Variable = 2
Variable = variable + 3 or Variable += 3

We can’t do this in Haskell; instead we have to create a new variable name for each new variable assignment. We could also create a function that recursively goes forward, generating the next number in the sequence and bringing our needed variables with us before going deeper down the recursion rabbit hole. With the State Monad, however, we can write our function in such a way that the necessary variables are implicitly passed. Take a look at the new solution to see what I mean:

  1. {-# LANGUAGE BangPatterns, UnboxedTuples #-}
  2. module Main where
  3.  
  4. import Control.Monad
  5. import Control.Monad.State
  6.  
  7. type MyState = (Int, Int)
  8. s0 = (7, 28)
  9.  
  10. tick = do
  11. (n,o) <- get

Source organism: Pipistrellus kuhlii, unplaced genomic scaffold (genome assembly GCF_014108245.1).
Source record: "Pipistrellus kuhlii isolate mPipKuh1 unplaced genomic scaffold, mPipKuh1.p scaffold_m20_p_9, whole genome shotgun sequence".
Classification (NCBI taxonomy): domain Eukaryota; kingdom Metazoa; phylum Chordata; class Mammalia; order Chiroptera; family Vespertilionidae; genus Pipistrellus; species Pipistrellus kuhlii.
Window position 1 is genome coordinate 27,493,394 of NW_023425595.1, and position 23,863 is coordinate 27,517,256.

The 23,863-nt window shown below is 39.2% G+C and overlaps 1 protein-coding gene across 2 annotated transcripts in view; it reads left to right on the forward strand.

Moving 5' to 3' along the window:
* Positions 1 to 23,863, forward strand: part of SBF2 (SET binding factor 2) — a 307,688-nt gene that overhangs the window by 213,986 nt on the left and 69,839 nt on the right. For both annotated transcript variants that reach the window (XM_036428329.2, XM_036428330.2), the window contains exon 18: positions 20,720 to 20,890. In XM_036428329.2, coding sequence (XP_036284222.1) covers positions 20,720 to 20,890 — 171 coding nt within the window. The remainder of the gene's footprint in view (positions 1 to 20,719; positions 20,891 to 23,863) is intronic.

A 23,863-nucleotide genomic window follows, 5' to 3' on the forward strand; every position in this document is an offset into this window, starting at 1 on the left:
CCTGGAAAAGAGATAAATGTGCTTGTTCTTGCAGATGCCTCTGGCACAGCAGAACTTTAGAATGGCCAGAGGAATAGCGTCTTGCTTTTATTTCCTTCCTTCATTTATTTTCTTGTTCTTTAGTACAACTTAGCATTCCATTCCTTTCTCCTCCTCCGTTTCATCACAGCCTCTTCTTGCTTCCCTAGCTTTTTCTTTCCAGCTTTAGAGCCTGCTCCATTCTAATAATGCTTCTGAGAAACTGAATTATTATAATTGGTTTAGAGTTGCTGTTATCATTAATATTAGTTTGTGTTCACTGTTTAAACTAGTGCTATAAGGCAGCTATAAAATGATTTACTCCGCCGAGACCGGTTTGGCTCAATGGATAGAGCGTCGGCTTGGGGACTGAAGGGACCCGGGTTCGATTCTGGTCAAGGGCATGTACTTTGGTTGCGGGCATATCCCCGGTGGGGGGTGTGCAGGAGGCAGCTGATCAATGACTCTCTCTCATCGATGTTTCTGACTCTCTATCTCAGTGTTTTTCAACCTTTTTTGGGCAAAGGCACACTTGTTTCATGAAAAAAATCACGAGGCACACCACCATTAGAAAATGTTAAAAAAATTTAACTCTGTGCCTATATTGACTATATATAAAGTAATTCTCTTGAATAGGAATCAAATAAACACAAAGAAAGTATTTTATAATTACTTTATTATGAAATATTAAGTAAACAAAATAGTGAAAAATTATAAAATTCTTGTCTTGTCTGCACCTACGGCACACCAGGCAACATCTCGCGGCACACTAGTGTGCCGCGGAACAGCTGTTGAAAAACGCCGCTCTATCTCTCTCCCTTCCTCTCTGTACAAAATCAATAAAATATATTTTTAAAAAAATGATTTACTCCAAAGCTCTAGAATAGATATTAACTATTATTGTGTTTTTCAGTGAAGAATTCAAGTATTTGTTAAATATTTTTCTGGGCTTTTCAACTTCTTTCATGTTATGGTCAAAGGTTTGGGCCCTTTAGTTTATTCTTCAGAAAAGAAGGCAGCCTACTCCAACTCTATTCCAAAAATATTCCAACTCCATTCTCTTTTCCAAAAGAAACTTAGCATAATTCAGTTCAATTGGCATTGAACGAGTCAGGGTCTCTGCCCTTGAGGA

12. let divs = getDivLen (n,o)
  13. if divs <= 500
  14. then do
  15. let n' = n + 1
  16. let o' = o + n'
  17. put (n', o')
  18. tick
  19. else
  20.  
  21. getDivLen :: MyState -> Int
  22. getDivLen (!n, !o) = foldl1 (+) [2 | x <- [1..x], o `mod` x == 0]
  23. where x = round . sqrt $ fromIntegral o
  24.  
  25. main :: IO ()
  26. main = print $ evalState tick s0

The tick function does not have any input parameters. All the information that the function needs comes from the “get” function call, which grabs the current state from the State Monad. If the tick function does not find a number of divisors greater than five hundred, it inserts new values back into the State Monad, and goes down to the next level of recursion.

It took me a long time to figure this out, mostly because of the lack of examples on the internet concerning the State Monad. If I wanted to create a random number generator I would have been set, but sadly I just wanted to create something that would hold a tuple of numbers and increment them accordingly. So I highly modified one of the “random number generator” examples.

My “highly accurate” speed test results for the new version is:
Haskell (compiled): 2.664s

which is a vast improvement (> 11s) over the previous implementation.